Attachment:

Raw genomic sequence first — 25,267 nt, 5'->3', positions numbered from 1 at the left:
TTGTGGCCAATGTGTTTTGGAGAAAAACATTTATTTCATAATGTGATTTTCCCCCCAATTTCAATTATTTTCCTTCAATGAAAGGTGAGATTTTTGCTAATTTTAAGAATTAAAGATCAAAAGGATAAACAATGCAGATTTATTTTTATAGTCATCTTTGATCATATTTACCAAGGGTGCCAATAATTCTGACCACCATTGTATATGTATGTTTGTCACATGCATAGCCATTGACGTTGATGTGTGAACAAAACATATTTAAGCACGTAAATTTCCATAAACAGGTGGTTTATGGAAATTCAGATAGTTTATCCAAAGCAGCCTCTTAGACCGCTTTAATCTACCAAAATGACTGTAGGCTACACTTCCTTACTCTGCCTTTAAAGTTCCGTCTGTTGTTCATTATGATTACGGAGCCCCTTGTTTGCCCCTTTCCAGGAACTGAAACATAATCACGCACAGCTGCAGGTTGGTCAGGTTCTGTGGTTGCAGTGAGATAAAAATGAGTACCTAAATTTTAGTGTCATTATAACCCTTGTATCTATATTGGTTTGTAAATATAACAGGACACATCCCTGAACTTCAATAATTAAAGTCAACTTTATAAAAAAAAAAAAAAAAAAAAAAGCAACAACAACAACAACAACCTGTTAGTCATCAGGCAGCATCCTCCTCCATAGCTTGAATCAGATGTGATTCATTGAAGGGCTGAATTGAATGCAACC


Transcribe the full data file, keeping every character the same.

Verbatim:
Raw genomic sequence first — 25,267 nt, 5'->3', positions numbered from 1 at the left:
TTGTGGCCAATGTGTTTTGGAGAAAAACATTTATTTCATAATGTGATTTTCCCCCCAATTTCAATTATTTTCCTTCAATGAAAGGTGAGATTTTTGCTAATTTTAAGAATTAAAGATCAAAAGGATAAACAATGCAGATTTATTTTTATAGTCATCTTTGATCATATTTACCAAGGGTGCCAATAATTCTGACCACCATTGTATATGTATGTTTGTCACATGCATAGCCATTGACGTTGATGTGTGAACAAAACATATTTAAGCACGTAAATTTCCATAAACAGGTGGTTTATGGAAATTCAGATAGTTTATCCAAAGCAGCCTCTTAGACCGCTTTAATCTACCAAAATGACTGTAGGCTACACTTCCTTACTCTGCCTTTAAAGTTCCGTCTGTTGTTCATTATGATTACGGAGCCCCTTGTTTGCCCCTTTCCAGGAACTGAAACATAATCACGCACAGCTGCAGGTTGGTCAGGTTCTGTGGTTGCAGTGAGATAAAAATGAGTACCTAAATTTTAGTGTCATTATAACCCTTGTATCTATATTGGTTTGTAAATATAACAGGACACATCCCTGAACTTCAATAATTAAAGTCAACTTTATAAAAAAAAAAAAAAAAAAAAAAGCAACAACAACAACAACAACCTGTTAGTCATCAGGCAGCATCCTCCTCCATAGCTTGAATCAGATGTGATTCATTGAAGGGCTGAATTGAATGCAACC